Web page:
The first is the realist, geo-political consideration. In Putin’s world, since the collapse of the former Soviet Union, Russia has lost nearly one fourth of its geography, one half of its population, and more than half of its GDP. Among the “lost” territories are those that are strategically important or militarily advanced, such as Ukraine and the Baltic states. With the eastward expansion of NATO, and the integration of former Soviet satellite states and republics in Eastern Europe and the Baltics into Europe, the traditional buffer zone between Russia and the West is increasingly squeezed and Russia’s space for strategic maneuvering becomes smaller with each year. When Russia craved for entry into the West, this might not have been particularly worrisome or embarrassing for Moscow. But since Russian leaders decided long ago that joining the West was neither particularly helpful to Russia’s political standing nor particularly attractive in terms of economic gains, it has begun to view the expansion of the West at its own strategic expense as both ill-intentioned and threatening.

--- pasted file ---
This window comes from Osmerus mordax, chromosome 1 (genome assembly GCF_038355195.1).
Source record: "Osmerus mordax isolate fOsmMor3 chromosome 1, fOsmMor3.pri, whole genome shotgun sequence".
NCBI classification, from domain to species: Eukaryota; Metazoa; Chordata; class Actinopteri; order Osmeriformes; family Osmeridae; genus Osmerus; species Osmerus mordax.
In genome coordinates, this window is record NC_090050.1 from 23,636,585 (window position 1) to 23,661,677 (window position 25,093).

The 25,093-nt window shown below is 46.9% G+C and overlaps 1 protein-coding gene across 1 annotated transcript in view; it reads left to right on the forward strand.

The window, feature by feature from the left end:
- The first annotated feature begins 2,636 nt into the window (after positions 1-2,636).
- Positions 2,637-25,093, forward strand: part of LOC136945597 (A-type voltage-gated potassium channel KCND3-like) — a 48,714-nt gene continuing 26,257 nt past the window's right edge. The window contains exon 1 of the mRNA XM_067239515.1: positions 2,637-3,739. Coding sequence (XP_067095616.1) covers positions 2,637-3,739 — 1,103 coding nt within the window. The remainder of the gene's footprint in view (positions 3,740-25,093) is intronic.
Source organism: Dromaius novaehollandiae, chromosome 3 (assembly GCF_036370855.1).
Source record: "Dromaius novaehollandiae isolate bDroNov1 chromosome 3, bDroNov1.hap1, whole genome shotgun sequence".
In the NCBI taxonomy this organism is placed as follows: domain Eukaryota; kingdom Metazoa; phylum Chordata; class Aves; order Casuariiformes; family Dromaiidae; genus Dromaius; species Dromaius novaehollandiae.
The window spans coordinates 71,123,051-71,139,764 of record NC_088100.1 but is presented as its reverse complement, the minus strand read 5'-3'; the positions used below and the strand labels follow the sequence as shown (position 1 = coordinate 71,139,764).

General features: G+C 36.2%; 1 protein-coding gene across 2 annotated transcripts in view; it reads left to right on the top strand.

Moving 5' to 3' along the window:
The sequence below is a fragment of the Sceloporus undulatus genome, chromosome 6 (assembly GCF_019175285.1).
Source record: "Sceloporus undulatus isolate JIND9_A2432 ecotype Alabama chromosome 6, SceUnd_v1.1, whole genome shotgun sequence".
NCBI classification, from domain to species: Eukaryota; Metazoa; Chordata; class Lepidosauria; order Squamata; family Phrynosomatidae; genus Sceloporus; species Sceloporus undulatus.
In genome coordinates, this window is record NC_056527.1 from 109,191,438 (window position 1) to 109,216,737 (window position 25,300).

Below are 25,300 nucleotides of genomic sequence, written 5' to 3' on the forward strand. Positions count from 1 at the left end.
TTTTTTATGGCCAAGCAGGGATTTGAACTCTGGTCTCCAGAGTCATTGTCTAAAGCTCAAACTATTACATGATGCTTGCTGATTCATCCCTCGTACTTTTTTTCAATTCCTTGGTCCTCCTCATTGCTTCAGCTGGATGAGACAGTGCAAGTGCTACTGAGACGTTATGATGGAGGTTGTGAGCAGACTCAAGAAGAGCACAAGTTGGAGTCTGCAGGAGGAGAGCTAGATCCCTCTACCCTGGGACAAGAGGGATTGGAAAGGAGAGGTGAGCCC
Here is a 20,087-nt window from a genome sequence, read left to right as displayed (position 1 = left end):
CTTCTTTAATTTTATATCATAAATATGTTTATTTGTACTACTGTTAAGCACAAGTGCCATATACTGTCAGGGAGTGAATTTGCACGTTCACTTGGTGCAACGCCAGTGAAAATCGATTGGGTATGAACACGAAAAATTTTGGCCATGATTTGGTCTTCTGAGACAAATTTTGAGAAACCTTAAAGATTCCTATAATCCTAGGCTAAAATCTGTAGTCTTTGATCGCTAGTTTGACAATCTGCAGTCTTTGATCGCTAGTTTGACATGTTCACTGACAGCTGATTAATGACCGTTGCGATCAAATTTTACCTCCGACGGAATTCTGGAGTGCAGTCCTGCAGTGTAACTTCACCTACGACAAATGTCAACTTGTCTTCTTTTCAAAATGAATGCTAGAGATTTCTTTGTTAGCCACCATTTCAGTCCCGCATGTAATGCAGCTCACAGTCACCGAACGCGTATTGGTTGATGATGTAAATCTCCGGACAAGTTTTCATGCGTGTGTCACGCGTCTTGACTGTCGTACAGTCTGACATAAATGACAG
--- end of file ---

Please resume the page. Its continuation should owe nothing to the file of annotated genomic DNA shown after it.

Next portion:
Ukraine holds a unique position in Russia’s geo-strategic consideration. First, it is crucial territory in the passage of Russia’s oil exports to Europe. Each year more than one third of the oil Russia ships to Europe travels via the Ukraine pipeline. Second, Crimea gives Russia’s Black Sea Fleet access to the Black Sea. If the pro-West Kiev government were to have decided to end its lease to the Russian naval base in Crimea, Russia would have lost its strategic gateway to the Black Sea and the Mediterranean Sea. Third, Ukraine is deemed the most crucial member of Russia’s Eurasia Union project, an economic and strategic plan to closely connect Russia, Belarus, Ukraine, and Central Asia. If all goes according to plan, this union will integrate these former Soviet republics and now independent countries economically, politically, and diplomatically with Russia, and go some way to restoring the glory of the Soviet empire at its peak. The “coup d’état” in Kiev and the political orientation of the new government put all these things in jeopardy, if Russia remains disinterested and passive.